The author, Father Dennis Geaney, wrote that in the Fifties. He could not know then just how much more fruit those seeds would go on to bear 20 years later. 14e could not know that as Dwight McDonald wrote recently the loneliness and eccentricity of Miss Day and her followers in the martial Forties would become the norm for the direct-action Sixties: that their long dogged insistence on practising what other Christians preached has been a major factor in radicalising American Catholics.

Today it is easy to see the fine hand of Miss Day, a nonviolent militant, in the systematic destruction of draft records which Catholic groups have been carrying out now with growing frequency. The Milwaukee 14 who in 1968 incinerated 10,000 draft files with home-made napalm were mostly Catholic priests, scholars and laymen. Their sabotage technique consists of violence restricted to inanimate objects.

Miss Day now an active 73 is completely conservative in church matters, and though it is probably because of her that 350 sisters in Los Angeles chose to leave the Immaculate Heart of Mary convent last year and form their own secular community, Miss Day was not in total sympathy with their demands, e.g., no more habits and the right to marry. (Defending clerical celibacy she points out that she sees nuns and monks as specialists in the other world who should set themselves apart from MI'S on('.) Significantly Philip Berrigan is also a traditionalist and it is an important facet of the "new" Catholic that a social conscience does not 17CCTSsarity go hand in hand with a desire to change every other aspect of the Church. Daniel Berrigan is something else. His impatience with traditional parish services bothered Miss Day but then it is on record that he in turn is bothered by some of the more "swinging" services. which serves further to underline the fact that it is not in this area that the new Cath

olics are concentrating their rebellion.

On top of all this Dorothy Day has emphasised from the beginning, and this is probably more typical than one might think, that she is a Catholic first and a radical second. So far, amazingly, the two have not conflicted. The Church has never asked her to stop what she was doing. If it did, she says, she would. But. as she told an interviewer recently, there are ways of getting around a Cardinal.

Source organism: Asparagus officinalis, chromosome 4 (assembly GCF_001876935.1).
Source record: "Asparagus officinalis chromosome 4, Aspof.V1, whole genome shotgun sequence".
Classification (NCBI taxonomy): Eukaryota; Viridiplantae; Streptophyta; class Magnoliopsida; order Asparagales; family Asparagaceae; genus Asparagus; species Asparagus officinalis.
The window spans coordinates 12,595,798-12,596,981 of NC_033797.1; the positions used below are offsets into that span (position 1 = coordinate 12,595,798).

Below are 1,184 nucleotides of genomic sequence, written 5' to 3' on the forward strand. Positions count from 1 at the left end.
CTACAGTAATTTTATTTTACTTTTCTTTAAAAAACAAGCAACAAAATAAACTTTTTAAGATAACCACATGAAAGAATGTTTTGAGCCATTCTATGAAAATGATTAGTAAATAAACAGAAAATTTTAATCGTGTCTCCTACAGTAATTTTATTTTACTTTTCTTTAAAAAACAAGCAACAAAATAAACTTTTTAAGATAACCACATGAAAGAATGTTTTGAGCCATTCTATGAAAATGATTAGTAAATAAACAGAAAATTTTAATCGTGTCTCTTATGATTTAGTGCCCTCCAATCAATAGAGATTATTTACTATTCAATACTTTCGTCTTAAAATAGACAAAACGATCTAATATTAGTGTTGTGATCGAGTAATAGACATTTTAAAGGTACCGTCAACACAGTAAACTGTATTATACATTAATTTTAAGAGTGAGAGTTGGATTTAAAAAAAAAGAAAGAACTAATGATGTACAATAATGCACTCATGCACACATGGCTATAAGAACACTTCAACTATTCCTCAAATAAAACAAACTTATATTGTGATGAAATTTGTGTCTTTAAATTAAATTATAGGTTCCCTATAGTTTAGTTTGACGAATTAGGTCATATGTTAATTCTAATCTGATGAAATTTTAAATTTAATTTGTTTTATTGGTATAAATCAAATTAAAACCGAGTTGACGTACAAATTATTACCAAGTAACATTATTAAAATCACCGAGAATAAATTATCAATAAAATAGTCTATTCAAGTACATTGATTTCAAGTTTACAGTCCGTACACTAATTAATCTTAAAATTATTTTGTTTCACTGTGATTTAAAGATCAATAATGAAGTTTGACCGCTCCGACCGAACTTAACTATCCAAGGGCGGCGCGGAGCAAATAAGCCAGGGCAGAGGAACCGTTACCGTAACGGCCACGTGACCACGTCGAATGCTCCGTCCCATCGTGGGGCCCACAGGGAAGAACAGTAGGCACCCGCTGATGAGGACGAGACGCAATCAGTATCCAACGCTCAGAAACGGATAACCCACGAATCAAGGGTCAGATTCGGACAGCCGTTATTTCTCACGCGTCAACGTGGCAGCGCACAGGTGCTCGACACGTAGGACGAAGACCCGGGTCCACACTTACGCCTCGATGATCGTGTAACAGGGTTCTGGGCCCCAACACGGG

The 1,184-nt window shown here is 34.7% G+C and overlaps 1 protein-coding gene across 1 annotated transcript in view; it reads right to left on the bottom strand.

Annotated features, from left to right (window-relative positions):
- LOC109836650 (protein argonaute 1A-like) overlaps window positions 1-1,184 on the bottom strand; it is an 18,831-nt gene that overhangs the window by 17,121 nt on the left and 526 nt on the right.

Once you have been exposed to Dorothy Day, the current activities of the Catholic anti-war resistance are a lot easier to understand. There have been 47 "actions" since the duck's blood incident in Baltimore and the Justice Department now has its own Catholic Resistance expert, Guy Goodwin.

Miss Day's reaction to the raids is somewhat ambivalent. True, the violence is only against inanimate objects now, but what next?

Bombs are not as easy to control, she says, disturbed at the idea that bombs might indeed be the next logical step. Nevertheless she did go to Baltimore in 1967 to publicly support the Berrigans, to express her sympathy for their act of "peaceful sabotage" saying: "Only actions such as these will force the church

• to speak out when the state has 'become a murderer. But we must restrict our violence to property ... We must hang on to our pacifism . . ."

The pacifism she is talking about is Gandhi's, Martin Luther King's, Pope John XXI1I's. If anything makes the Catholic peace movement vulnerable it is the internal disagreement as to where this pacifism begins and ends. When does moral violence become as had as physical violence? Is there any time when it isn't wrong to do nothing?

What, asks the new Catholic, in no little pain, can he think about a Church whose bishops" have not spoken out against the atrocities at My Lai'? Doesn't that silence make them and him accomplices to murder?

In his Saturday Review piece titled interestingly enough "The Great Catholic Upheaval" Professor Zahn comments that theoretically a citizen's arrest of Dr. Henry Kissinger had much to commend it. "That gentleman is a perfect example of the 'sane ones' described by (the late Thomas) Merton as men who will have 'perfectly good reasons, logical well adjusted reasons' for giving or obeying the orders to press the button that could bring human history to its end."

But whatever else happens, says Professor Zahn, one corner has been turned : the Catholic opposition to the war has gone beyond Vietnam to a general rejection of war and violence as a means to solve any problem, personal. national and international.